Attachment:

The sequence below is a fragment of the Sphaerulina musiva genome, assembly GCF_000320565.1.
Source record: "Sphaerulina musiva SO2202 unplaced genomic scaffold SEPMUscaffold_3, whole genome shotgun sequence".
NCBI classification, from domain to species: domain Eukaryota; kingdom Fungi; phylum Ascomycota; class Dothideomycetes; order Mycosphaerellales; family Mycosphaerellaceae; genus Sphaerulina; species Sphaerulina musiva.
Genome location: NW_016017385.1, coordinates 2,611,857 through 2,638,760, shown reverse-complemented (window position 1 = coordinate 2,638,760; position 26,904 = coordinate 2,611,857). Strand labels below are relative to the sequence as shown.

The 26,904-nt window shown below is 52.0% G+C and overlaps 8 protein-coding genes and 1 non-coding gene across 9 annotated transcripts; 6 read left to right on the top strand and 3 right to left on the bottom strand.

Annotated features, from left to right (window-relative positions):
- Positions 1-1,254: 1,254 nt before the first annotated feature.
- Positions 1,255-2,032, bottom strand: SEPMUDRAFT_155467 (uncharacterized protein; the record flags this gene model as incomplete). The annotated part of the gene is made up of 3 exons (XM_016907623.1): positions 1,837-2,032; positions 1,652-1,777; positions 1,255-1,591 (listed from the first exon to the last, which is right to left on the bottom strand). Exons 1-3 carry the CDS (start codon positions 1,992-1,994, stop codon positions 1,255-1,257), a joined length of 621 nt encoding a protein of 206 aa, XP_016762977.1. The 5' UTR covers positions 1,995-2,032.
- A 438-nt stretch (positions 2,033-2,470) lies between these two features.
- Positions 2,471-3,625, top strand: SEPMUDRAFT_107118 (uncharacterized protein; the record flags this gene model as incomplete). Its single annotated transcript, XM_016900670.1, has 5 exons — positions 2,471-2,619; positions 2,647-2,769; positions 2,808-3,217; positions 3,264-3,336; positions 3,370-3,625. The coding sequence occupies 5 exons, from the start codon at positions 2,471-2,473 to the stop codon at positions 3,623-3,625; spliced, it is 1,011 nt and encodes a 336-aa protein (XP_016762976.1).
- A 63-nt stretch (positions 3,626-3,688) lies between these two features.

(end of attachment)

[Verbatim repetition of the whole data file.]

The sequence below is a fragment of the Sphaerulina musiva genome, assembly GCF_000320565.1.
Source record: "Sphaerulina musiva SO2202 unplaced genomic scaffold SEPMUscaffold_3, whole genome shotgun sequence".
NCBI classification, from domain to species: domain Eukaryota; kingdom Fungi; phylum Ascomycota; class Dothideomycetes; order Mycosphaerellales; family Mycosphaerellaceae; genus Sphaerulina; species Sphaerulina musiva.
Genome location: NW_016017385.1, coordinates 2,611,857 through 2,638,760, shown reverse-complemented (window position 1 = coordinate 2,638,760; position 26,904 = coordinate 2,611,857). Strand labels below are relative to the sequence as shown.

The 26,904-nt window shown below is 52.0% G+C and overlaps 8 protein-coding genes and 1 non-coding gene across 9 annotated transcripts; 6 read left to right on the top strand and 3 right to left on the bottom strand.

Annotated features, from left to right (window-relative positions):
- Positions 1-1,254: 1,254 nt before the first annotated feature.
- Positions 1,255-2,032, bottom strand: SEPMUDRAFT_155467 (uncharacterized protein; the record flags this gene model as incomplete). The annotated part of the gene is made up of 3 exons (XM_016907623.1): positions 1,837-2,032; positions 1,652-1,777; positions 1,255-1,591 (listed from the first exon to the last, which is right to left on the bottom strand). Exons 1-3 carry the CDS (start codon positions 1,992-1,994, stop codon positions 1,255-1,257), a joined length of 621 nt encoding a protein of 206 aa, XP_016762977.1. The 5' UTR covers positions 1,995-2,032.
- A 438-nt stretch (positions 2,033-2,470) lies between these two features.
- Positions 2,471-3,625, top strand: SEPMUDRAFT_107118 (uncharacterized protein; the record flags this gene model as incomplete). Its single annotated transcript, XM_016900670.1, has 5 exons — positions 2,471-2,619; positions 2,647-2,769; positions 2,808-3,217; positions 3,264-3,336; positions 3,370-3,625. The coding sequence occupies 5 exons, from the start codon at positions 2,471-2,473 to the stop codon at positions 3,623-3,625; spliced, it is 1,011 nt and encodes a 336-aa protein (XP_016762976.1).
- A 63-nt stretch (positions 3,626-3,688) lies between these two features.